Portraits from Virginia

I’m one of those people who doesn’t really “get” art but a new exhibition at the Alexandria Black History Museum got me thinking about some 19th century paintings I’ve read about.

The new exhibition “Style and Identity: Black Alexandria in the 1970s” features portraits by Horace Day. An American scene painter, Day (1909-1984), considered himself a regional painter and was most interested in scenes from the South. In the early 1970s, Day, a white American then living in Alexandria, painted portraits of African Americans from Alexandria as well as street scenes of their neighborhood. This exhibition of more than 30 of these works will be open through April 30, 2011.

Nearly a hundred years earlier, artists Winslow Homer (1836-1910) and Richard Norris Brooke (1847-1920) painted these scenes of African American families in Virginia, some of the earliest depictions of families living in freedom in their own homes. Homer, a native of Boston, painted A Visit from the Old Mistress in 1876.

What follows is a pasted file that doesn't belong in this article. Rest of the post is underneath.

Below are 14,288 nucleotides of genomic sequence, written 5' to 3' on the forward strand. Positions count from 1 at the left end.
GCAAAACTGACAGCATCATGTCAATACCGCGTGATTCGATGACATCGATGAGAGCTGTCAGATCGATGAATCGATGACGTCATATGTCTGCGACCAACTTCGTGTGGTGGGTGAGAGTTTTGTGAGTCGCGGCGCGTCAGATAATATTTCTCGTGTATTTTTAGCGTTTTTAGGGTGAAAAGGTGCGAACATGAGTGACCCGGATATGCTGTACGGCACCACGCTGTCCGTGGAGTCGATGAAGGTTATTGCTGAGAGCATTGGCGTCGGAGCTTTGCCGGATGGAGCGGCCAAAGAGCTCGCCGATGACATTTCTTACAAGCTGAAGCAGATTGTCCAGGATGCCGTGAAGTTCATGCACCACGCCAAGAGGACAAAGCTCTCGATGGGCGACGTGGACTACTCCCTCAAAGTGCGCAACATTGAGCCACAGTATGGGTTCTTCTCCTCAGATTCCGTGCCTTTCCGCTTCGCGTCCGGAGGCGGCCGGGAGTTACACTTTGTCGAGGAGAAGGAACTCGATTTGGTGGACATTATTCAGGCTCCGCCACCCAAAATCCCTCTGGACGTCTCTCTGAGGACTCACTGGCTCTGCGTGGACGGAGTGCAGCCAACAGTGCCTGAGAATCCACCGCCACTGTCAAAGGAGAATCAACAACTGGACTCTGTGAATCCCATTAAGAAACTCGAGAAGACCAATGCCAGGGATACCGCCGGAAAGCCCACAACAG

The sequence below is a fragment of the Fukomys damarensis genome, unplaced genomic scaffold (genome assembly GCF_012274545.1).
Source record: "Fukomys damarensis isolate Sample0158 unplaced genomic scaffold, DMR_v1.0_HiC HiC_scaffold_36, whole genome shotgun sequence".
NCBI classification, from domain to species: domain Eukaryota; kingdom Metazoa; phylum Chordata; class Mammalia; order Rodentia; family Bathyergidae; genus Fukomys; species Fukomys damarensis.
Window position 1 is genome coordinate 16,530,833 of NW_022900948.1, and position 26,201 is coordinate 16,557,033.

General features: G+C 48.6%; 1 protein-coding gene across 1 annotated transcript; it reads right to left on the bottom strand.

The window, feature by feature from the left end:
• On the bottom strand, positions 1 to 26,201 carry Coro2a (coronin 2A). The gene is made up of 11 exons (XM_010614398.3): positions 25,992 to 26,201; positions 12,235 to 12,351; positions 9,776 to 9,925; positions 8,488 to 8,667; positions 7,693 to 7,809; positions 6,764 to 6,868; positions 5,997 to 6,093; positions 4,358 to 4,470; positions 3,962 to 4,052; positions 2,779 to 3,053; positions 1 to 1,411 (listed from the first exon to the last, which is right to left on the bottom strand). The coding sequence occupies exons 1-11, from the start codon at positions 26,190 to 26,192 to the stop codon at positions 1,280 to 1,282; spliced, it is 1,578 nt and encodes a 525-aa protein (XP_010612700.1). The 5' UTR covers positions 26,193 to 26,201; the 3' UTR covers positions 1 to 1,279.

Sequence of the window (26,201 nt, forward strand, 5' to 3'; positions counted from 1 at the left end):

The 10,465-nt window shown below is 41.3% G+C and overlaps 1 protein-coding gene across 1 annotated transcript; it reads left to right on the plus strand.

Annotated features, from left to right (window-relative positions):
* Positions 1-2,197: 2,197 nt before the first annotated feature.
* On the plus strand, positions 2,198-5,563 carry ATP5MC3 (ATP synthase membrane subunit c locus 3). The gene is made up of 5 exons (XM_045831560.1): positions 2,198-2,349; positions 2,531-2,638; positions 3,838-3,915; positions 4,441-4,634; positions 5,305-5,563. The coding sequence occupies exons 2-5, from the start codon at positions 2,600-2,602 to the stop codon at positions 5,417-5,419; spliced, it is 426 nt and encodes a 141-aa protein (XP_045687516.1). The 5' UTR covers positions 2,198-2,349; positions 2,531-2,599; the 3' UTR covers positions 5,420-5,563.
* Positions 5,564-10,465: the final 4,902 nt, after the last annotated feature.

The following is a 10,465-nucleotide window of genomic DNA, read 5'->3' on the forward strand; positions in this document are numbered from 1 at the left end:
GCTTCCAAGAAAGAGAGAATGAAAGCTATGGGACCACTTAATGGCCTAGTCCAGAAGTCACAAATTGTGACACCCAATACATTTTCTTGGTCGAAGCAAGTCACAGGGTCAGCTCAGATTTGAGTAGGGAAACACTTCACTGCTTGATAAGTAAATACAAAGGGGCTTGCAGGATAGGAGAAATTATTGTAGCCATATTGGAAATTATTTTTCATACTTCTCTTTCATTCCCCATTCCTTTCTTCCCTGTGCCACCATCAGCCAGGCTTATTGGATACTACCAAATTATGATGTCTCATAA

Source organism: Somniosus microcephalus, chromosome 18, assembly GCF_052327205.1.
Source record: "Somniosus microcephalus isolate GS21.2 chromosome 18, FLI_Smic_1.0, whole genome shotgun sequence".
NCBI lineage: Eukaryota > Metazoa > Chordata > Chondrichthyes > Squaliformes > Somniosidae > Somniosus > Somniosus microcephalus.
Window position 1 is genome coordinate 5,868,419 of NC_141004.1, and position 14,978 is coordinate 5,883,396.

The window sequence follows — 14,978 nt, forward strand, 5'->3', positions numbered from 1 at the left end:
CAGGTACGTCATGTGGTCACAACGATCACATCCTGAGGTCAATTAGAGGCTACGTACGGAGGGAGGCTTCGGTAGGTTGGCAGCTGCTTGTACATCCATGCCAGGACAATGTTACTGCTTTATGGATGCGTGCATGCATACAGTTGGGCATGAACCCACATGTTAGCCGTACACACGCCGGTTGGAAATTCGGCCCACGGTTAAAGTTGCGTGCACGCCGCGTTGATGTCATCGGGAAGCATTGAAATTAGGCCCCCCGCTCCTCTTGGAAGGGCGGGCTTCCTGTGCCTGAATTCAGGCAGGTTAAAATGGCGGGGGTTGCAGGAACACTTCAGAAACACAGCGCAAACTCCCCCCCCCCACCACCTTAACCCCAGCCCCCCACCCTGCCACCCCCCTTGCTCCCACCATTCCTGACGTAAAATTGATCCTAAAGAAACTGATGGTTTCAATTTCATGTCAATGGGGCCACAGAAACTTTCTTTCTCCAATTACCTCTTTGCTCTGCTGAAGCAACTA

Winslow Homer, A Visit from the Old Mistress, 1876. (oil on canvas 18 x 24 in.
Smithsonian American Art Museum, Washington, D.C.)

Brooke, who was born in Warrenton in Northern Virginia, painted A Pastoral Visit and A Dog Swap in 1881.

Richard Norris Brooke, A Pastoral Visit, 1881. (oil on canvas 47-3/4 x 65-3/4 in. Corcoran Gallery of Art, Washington, D.C.) http://www.corcoran.org/

Richard Norris Brooke, A Dog Swap, 1881 (oil on canvas 47 1/8 x 65 7/8 in. Smithsonian American Art Museum, Washington, D.C.)


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